Declaring that aviation cannot carry on without state aid indefinitely, but the group would do its best to use its own credit lines and options for the time being, Carsten Spohr painted a grim picture.
The V shape decline and recovery for airlines is simply seen as a myth. The impact on business and the public, and its ability to bounce back, will take months, even years and he said “After the crisis the Lufthansa group will not return to the previous normal circumstances and fly on as usual…We must rethink the entire business.”
Even if individual countries bring infection rates under control, fears of further outbreaks will see continued restrictions on flights from other parts of the world, and without a globally coordinated and ruthless Wuhan-style imposition of mass quarantine, which isn’t really viable in democratic states, it’s difficult to comprehend how COVID-19 will dissipate as a significant threat to healthcare systems until a vaccine is available. That’s 18 months – way longer than governments can support airlines or anything else for that matter.
Lufthansa is planning a massive reduction in its capital expenditure – planning cuts of $3.4 billion. That’s going to include 777-9, A350, and A320neo as well as 777F.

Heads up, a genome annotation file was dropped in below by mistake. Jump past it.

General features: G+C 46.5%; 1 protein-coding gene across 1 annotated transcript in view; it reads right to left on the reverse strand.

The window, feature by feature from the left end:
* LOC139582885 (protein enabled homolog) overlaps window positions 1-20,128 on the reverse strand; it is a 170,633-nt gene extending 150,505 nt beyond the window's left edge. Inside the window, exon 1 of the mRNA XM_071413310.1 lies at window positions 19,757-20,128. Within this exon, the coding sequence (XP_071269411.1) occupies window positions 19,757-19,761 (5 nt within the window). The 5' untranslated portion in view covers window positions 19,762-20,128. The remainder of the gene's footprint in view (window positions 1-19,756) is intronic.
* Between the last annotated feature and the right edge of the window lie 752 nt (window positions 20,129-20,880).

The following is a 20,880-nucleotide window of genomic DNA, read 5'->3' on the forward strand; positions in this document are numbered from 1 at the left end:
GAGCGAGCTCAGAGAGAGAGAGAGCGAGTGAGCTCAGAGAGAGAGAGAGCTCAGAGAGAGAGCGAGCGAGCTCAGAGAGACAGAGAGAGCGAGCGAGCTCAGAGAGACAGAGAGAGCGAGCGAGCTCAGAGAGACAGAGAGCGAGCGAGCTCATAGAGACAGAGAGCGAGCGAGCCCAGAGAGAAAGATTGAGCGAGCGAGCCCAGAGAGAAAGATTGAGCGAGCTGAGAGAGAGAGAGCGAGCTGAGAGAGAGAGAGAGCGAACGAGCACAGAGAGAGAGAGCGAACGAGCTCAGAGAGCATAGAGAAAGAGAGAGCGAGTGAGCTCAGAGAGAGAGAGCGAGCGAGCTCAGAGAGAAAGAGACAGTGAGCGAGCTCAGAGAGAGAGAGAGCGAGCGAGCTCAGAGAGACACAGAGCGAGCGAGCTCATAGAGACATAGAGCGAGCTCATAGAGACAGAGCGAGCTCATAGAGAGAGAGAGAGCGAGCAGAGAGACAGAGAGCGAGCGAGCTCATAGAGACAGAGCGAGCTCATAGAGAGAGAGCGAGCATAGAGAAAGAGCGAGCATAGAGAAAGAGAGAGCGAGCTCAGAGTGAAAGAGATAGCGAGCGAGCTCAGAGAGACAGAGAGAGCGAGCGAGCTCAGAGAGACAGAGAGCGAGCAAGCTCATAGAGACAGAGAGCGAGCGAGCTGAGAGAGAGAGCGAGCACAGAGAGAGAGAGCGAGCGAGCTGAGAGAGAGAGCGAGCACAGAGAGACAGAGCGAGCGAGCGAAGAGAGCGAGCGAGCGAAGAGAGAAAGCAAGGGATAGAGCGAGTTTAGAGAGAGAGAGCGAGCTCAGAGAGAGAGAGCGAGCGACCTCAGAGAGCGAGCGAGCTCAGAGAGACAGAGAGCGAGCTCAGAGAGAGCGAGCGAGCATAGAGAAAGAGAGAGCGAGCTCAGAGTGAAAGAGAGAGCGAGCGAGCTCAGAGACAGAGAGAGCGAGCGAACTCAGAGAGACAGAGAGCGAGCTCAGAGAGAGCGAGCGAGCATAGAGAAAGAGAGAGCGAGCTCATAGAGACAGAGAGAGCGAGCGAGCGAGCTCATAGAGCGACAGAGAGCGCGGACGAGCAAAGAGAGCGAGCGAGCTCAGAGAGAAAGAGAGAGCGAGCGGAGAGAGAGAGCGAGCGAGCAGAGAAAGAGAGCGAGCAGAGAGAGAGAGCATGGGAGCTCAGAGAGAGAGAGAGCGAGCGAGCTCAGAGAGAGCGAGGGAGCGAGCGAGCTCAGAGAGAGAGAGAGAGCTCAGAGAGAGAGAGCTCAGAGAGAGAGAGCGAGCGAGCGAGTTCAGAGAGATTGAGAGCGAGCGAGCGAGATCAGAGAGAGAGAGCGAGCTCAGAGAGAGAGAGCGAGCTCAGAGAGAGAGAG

Serious fleet-wide cutbacks are also expected, though nobody can yet comprehend quite what they will be. Obvious cut backs are 744’s, A380’s and 748i’s never mind the A346 and A343’s left in service, as well as the older A330’s. If cargo plunges back to its normalised levels, then the MD-11F will be gone in very short order.
The general feeling is that aviation in Europe is going to be creaking on its knees, and only those who have protected their cash balances – Wizz, easyJet, RyanAir, IAG, will stand the best chances. Even they will be forced into a chronic medium-term change of behaviour and re-evaluation of what really matters and those airlines with hefty debt levels – Lufthansa Group is actually the worst, will be the ones to pay the highest price.